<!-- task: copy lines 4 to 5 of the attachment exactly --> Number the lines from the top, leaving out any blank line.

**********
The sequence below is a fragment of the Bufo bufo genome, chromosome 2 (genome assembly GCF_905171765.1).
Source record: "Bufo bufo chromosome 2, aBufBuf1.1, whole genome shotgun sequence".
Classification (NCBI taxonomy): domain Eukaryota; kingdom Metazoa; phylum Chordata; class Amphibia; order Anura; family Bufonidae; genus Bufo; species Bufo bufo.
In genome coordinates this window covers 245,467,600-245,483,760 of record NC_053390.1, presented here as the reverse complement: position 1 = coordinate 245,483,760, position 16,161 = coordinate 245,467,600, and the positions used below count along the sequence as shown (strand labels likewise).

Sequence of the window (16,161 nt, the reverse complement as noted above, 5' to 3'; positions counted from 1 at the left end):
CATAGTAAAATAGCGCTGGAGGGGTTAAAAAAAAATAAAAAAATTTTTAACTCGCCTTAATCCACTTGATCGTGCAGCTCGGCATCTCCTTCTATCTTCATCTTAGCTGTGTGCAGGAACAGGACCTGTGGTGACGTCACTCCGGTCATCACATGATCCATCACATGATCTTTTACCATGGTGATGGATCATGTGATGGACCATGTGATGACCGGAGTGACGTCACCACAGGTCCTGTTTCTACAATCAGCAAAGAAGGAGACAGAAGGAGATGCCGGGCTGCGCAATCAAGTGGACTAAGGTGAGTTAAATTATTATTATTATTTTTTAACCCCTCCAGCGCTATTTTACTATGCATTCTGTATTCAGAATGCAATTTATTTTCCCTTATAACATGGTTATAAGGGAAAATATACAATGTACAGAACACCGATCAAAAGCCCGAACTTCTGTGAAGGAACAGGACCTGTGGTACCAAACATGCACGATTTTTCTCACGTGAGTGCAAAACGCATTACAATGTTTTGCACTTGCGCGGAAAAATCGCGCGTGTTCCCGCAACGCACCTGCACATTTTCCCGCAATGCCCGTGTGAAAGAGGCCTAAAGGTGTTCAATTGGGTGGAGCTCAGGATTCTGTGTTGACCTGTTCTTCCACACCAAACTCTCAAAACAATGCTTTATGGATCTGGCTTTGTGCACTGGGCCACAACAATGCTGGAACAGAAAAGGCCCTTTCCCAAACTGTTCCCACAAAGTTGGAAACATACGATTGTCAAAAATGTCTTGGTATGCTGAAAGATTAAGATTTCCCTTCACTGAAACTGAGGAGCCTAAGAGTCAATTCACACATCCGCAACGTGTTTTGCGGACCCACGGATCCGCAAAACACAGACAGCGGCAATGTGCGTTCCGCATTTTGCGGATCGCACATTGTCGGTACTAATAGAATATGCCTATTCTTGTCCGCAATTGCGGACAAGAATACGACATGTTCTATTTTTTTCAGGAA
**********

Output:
In genome coordinates this window covers 245,467,600-245,483,760 of record NC_053390.1, presented here as the reverse complement: position 1 = coordinate 245,483,760, position 16,161 = coordinate 245,467,600, and the positions used below count along the sequence as shown (strand labels likewise).

Sequence of the window (16,161 nt, the reverse complement as noted above, 5' to 3'; positions counted from 1 at the left end):